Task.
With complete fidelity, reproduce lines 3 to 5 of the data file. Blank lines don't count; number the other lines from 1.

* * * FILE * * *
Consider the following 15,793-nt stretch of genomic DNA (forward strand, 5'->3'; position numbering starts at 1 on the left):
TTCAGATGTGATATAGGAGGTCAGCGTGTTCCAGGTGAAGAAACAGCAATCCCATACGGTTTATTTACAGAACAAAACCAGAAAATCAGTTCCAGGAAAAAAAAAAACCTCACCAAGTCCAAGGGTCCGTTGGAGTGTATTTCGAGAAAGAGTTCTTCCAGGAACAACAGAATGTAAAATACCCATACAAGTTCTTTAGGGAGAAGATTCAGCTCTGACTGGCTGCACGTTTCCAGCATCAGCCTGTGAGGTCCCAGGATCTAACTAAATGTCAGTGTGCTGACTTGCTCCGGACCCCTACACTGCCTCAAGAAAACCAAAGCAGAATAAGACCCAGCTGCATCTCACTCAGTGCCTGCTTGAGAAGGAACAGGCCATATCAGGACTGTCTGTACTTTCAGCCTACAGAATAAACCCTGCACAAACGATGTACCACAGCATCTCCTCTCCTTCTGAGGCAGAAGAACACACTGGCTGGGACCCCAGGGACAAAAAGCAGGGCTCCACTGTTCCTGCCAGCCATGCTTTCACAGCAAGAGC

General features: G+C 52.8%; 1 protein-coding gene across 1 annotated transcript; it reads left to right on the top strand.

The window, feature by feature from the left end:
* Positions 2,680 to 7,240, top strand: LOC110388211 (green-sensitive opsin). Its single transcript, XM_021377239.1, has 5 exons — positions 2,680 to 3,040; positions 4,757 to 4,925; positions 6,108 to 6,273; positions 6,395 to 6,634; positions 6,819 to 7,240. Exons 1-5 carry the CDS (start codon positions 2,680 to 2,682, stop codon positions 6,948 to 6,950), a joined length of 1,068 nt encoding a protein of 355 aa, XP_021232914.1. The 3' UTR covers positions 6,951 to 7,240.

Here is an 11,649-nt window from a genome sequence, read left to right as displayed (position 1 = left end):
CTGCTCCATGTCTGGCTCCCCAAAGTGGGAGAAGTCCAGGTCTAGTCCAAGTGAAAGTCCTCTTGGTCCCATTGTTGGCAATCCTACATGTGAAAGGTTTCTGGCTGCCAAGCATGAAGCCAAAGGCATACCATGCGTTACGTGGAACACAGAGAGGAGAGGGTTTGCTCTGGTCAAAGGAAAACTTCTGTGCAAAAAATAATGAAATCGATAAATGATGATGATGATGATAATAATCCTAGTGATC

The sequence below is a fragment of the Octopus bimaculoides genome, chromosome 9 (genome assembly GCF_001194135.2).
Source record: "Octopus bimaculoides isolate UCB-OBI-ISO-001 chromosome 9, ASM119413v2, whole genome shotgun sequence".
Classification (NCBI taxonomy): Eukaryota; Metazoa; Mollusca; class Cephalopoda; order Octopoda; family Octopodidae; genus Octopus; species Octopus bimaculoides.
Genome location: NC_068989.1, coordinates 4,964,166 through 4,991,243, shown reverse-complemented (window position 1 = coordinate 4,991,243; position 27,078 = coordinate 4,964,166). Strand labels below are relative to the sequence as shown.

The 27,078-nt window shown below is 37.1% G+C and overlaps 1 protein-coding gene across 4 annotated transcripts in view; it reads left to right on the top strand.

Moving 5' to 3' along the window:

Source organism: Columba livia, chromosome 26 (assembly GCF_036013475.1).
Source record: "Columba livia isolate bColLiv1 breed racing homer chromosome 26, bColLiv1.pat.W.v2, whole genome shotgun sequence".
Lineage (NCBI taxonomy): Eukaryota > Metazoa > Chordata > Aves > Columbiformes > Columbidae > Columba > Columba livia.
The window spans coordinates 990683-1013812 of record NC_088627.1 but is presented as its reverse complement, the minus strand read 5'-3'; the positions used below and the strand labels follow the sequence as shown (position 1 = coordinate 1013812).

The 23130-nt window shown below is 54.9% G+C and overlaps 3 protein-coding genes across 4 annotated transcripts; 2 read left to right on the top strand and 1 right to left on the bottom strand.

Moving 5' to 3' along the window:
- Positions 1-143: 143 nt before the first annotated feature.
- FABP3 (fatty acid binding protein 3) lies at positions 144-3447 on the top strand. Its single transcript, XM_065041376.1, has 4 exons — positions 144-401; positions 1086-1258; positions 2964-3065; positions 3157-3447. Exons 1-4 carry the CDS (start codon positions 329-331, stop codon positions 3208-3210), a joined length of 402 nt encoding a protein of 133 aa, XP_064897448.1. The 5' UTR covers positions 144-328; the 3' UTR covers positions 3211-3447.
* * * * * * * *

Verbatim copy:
General features: G+C 52.8%; 1 protein-coding gene across 1 annotated transcript; it reads left to right on the top strand.

The window, feature by feature from the left end:
* Positions 2,680 to 7,240, top strand: LOC110388211 (green-sensitive opsin). Its single transcript, XM_021377239.1, has 5 exons — positions 2,680 to 3,040; positions 4,757 to 4,925; positions 6,108 to 6,273; positions 6,395 to 6,634; positions 6,819 to 7,240. Exons 1-5 carry the CDS (start codon positions 2,680 to 2,682, stop codon positions 6,948 to 6,950), a joined length of 1,068 nt encoding a protein of 355 aa, XP_021232914.1. The 3' UTR covers positions 6,951 to 7,240.